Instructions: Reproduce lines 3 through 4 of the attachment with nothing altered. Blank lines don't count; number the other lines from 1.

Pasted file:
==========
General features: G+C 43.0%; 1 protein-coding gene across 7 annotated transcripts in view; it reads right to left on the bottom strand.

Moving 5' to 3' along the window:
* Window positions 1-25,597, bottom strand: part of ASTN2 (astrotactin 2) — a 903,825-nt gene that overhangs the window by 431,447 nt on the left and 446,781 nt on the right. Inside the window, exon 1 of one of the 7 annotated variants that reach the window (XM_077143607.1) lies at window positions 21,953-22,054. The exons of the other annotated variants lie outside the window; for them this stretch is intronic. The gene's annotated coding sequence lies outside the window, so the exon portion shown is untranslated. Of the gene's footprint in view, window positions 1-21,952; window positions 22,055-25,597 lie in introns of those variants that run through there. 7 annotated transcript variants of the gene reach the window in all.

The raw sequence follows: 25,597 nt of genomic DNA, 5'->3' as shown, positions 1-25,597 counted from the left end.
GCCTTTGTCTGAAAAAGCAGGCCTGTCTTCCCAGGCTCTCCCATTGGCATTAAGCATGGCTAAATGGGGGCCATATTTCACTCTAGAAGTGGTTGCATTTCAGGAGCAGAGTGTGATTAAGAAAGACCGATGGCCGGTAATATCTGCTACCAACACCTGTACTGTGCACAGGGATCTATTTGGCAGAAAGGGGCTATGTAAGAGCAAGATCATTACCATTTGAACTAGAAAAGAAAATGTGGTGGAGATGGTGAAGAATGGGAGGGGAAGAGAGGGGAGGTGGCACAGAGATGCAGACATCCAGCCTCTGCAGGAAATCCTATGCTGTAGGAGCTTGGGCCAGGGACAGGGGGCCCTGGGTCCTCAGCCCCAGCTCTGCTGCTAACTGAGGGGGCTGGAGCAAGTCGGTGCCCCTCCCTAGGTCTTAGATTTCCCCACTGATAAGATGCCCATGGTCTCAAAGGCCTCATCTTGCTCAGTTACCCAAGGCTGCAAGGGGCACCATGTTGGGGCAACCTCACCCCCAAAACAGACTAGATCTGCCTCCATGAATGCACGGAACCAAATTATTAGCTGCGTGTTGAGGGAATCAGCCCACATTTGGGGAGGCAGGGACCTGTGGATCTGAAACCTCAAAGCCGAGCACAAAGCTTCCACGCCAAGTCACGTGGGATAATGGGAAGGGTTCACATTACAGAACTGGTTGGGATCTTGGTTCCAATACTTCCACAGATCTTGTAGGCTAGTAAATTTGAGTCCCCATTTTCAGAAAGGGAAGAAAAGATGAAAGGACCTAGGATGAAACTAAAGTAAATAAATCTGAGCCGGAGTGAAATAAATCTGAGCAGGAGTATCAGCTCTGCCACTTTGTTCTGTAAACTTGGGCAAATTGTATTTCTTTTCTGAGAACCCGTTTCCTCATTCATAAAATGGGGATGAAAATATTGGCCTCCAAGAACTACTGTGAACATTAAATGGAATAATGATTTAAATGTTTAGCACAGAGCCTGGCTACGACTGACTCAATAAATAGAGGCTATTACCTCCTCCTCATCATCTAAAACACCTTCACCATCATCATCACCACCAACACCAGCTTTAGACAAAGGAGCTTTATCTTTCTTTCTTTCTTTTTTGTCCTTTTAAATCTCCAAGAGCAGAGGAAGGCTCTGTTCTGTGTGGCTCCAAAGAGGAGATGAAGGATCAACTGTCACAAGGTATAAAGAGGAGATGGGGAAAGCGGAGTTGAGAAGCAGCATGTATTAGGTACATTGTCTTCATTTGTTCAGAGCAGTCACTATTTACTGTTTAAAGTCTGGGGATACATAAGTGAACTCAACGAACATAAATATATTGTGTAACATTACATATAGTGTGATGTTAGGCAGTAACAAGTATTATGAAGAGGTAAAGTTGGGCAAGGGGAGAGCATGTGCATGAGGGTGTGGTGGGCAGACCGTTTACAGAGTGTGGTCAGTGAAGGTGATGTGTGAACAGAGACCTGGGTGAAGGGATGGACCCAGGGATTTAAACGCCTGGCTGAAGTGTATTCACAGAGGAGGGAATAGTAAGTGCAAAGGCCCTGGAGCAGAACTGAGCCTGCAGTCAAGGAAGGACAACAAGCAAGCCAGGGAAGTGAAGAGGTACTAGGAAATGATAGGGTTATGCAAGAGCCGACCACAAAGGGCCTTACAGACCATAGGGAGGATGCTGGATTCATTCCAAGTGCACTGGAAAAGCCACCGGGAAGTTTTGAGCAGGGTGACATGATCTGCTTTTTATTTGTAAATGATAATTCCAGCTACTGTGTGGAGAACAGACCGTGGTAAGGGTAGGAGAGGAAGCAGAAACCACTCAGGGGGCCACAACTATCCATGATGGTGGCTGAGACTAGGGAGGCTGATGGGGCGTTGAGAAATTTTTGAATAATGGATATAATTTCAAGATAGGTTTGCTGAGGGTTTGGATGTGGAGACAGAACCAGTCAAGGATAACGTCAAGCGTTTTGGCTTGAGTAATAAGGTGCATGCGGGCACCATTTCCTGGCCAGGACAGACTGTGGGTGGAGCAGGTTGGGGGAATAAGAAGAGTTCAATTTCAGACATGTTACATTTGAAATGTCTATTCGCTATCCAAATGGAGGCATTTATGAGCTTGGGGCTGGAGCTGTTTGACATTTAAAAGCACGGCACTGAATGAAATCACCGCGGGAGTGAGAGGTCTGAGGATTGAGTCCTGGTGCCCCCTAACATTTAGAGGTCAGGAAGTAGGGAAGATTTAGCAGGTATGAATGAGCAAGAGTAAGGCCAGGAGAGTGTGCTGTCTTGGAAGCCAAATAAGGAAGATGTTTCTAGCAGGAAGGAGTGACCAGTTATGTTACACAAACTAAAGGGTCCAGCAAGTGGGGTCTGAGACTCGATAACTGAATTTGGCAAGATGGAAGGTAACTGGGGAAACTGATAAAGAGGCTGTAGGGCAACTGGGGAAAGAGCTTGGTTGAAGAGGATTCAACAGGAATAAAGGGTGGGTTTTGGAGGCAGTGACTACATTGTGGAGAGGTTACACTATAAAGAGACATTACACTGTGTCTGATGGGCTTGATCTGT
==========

* Window positions 1-25,597, bottom strand: part of ASTN2 (astrotactin 2) — a 903,825-nt gene that overhangs the window by 431,447 nt on the left and 446,781 nt on the right. Inside the window, exon 1 of one of the 7 annotated variants that reach the window (XM_077143607.1) lies at window positions 21,953-22,054. The exons of the other annotated variants lie outside the window; for them this stretch is intronic. The gene's annotated coding sequence lies outside the window, so the exon portion shown is untranslated. Of the gene's footprint in view, window positions 1-21,952; window positions 22,055-25,597 lie in introns of those variants that run through there. 7 annotated transcript variants of the gene reach the window in all.

The raw sequence follows: 25,597 nt of genomic DNA, 5'->3' as shown, positions 1-25,597 counted from the left end.